Joanne’s Journal: Does star power influence your vote?

Yesterday, two singer superstars campaigned for Hillary Clinton on opposite sides of the country. Katy Perry wearing a T-shirt saying “Nasty Woman” stomped in Las Vegas telling young voters to get out and vote for Clinton.

Meanwhile, Miley Cyrus campaigned in George Mason University knocking on doors to promote Hillary Clinton.

First and foremost, I must say this is not about me supporting any candidate or being against any candidate.  I write to express disgust in our country’s election priorities.  Why is it that politicians think we are so dumb that we have to be told who to vote for?  I personally do not care who the stars in Hollywood or the music industry supports.   They set no example for me or my loved ones.  They have never walked in my shoes or lived my life to earn the right to tell me or anyone else how to vote.

But there is a deeper concern here.  Our young people are being courted by star power who really have set no example to our young people publicly.  With all the morality lectures being delivered in this election, it is hypocritical for any candidate to flaunt  these stars to win the young vote, especially when the stars flaunted haven’t been role models for our youth.

This is a shout out to the people who are appalled at the behavior  and words of candidates in their past.  You can’t have it both ways folks.  You can’t say you support women and are appalled by their degration with words or actions, and then have stars who have been known to be controversial and downright outrageous in their behavior. Is this the message we want to get out to our young?

Are we saying that it’s okay for the stars to set any example they want, but we the common folk have to watch what we say because we will be held accountable for it in the future?

If you want to set up standards for behavior as a candidate, that’s fine, but be consistent or your platform fails and becomes a farce.

Joanne’s Journal : Is the two party system dead?

img_2801I just don’t get it. You run in a Primary election either as a Democrat or Republican.  You file your Declaration of candidacy papers during three days in June. Yes, there is a deadline on the this. But you make sure you are there on time filing your intention to run for office in Little Rhody!

You pick up your nomination papers on the first week of July at the Secretary of State’s office so you can qualify to get on the election ballot. You need 50 registered voters in your district to sign your nomination papers if you are running for State Representative and 100 registered voters to sign if you are running for State Senate.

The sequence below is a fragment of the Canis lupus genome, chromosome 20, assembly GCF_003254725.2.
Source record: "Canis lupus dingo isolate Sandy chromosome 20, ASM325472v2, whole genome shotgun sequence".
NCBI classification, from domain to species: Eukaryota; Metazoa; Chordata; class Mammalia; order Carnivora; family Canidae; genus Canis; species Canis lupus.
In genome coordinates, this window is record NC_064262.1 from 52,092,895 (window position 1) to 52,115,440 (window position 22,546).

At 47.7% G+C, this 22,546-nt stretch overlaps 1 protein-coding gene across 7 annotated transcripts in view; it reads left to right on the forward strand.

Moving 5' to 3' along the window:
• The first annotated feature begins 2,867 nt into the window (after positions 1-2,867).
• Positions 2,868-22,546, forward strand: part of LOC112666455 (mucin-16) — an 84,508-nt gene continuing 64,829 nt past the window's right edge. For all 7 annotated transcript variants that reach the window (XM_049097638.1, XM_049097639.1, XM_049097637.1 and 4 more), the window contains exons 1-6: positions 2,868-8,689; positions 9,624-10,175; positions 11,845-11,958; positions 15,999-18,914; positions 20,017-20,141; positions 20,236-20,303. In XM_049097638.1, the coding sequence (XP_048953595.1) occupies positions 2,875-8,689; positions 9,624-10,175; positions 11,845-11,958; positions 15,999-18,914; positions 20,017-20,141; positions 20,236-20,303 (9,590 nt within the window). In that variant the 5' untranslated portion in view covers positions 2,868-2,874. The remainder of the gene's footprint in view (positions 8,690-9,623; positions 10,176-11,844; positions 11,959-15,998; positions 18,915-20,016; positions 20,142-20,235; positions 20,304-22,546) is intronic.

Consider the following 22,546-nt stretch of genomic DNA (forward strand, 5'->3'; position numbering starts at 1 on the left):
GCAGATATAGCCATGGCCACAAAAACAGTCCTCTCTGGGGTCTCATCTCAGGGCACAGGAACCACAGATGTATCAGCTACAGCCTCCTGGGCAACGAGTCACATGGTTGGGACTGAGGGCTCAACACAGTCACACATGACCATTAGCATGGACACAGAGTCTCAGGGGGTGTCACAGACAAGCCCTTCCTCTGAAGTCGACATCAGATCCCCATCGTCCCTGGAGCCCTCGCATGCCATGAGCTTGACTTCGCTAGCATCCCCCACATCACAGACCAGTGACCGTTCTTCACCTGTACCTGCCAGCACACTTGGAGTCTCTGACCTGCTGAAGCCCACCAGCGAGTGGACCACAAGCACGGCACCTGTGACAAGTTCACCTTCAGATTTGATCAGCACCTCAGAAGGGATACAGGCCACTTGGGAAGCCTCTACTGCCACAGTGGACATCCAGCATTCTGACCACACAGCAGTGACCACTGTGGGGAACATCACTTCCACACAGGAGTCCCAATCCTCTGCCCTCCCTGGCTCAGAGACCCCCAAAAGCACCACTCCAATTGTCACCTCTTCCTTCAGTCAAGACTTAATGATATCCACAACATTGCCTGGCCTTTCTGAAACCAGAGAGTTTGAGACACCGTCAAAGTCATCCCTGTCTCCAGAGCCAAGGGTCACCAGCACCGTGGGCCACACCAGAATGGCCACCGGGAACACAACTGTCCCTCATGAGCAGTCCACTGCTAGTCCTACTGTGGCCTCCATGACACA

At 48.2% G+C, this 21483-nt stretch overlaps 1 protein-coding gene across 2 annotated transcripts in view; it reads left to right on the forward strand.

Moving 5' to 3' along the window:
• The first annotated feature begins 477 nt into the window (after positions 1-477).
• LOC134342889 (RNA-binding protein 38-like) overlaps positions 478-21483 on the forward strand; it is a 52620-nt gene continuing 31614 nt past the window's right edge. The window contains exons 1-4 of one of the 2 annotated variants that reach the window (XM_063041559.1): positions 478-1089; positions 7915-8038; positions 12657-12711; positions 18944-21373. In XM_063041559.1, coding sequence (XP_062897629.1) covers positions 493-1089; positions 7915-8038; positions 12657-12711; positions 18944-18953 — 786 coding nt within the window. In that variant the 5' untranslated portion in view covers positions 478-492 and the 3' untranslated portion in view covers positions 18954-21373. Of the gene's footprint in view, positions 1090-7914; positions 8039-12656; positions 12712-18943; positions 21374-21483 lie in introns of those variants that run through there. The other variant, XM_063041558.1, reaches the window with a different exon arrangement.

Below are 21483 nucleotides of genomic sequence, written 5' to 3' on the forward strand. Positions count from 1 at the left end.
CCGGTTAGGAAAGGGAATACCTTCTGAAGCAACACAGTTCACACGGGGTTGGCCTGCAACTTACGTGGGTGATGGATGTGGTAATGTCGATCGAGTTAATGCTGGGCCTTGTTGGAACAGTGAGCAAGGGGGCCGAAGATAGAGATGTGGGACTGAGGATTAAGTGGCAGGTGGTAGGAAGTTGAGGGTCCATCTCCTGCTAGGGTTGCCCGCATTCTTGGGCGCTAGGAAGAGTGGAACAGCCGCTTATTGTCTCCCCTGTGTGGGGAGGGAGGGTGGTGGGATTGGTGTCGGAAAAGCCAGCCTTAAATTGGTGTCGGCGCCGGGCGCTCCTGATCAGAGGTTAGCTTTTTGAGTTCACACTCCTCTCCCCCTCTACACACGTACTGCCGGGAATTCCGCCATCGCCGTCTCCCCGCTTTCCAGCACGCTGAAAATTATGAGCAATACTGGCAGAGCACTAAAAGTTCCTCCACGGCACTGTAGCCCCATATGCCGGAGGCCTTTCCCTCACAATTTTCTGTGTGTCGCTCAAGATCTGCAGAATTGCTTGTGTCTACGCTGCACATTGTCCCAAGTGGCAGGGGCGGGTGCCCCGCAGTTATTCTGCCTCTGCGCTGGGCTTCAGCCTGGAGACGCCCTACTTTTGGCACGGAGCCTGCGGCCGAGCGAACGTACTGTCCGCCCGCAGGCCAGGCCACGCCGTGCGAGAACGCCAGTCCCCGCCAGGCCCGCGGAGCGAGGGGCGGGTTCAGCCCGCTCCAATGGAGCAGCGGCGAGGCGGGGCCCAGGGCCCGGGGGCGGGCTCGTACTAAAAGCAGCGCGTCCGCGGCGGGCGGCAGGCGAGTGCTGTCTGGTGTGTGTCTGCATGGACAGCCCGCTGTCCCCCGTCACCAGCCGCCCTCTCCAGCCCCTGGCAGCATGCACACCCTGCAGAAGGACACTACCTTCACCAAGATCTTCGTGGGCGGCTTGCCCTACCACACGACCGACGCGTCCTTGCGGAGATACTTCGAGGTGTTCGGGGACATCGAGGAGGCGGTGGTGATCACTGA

So you are out in the dead heat of summer going door to door to get signatures.  You need to make sure your voters are registered voters in your district so the signatures will not be disqualified.

This is not as easy as it sounds and is a great deal of work. But you are excited to be running, so you are out there going door to door campaigning to get signatures.  As a candidate, you have a certain time period to qualify as a candidate.  If you do not get the certified required amount of signatures, you are disqualified from the ballot. So if you only get 49 signatures that were legitimate instead of the required 50 for State Representative, you are all done.  And this goes for Senator too, where you need 100 registered voter signatures.

If you meet the deadline with the required signatures you are certified to be a candidate in either the Primary election or the General Election.

Alas, you made it on the election ballot and you are thinking how happy you are you made it.  You are relieved and ready to run for the office you hope to win.  You work very hard all summer by walking your district door to door, attending rallies, fundraisers, neighborhood functions, candidate debates, coffee hours, neighborhood forums and so many activities that come with being the candidate.

Finally the big day comes and you are ready! It’s Primary day and you and your volunteers are excited, tired, anxious and full of hope. You feel you are ready to change the world.  You are fully prepared to work all day Primary Election Day. You and your workers are ready, willing and able to work at the polls and have your own system ready on getting the vote out.  So much goes into a campaign. So much time hard work and money and in one day it is over.  You anxiously await the results on Primary night with your volunteers and family.

The results come in but you are in a tight race leading by only a few votes. Your heart is pounding but you take a deep breath and think  ” Okay, bring it on!”.  After many recounts and challenges, you are  the certified winner of the Primary election.

Hooray! You did it! You won your primary, and will proceed on to the general election with or without an opponent in November.

The scenario I described above is  a day in the life of a candidate.  All the blood, sweat and tears you shed will never prepare you for what it feels like.  The joy, the excitement, the anxiety and the perplexity of it all cannot be described.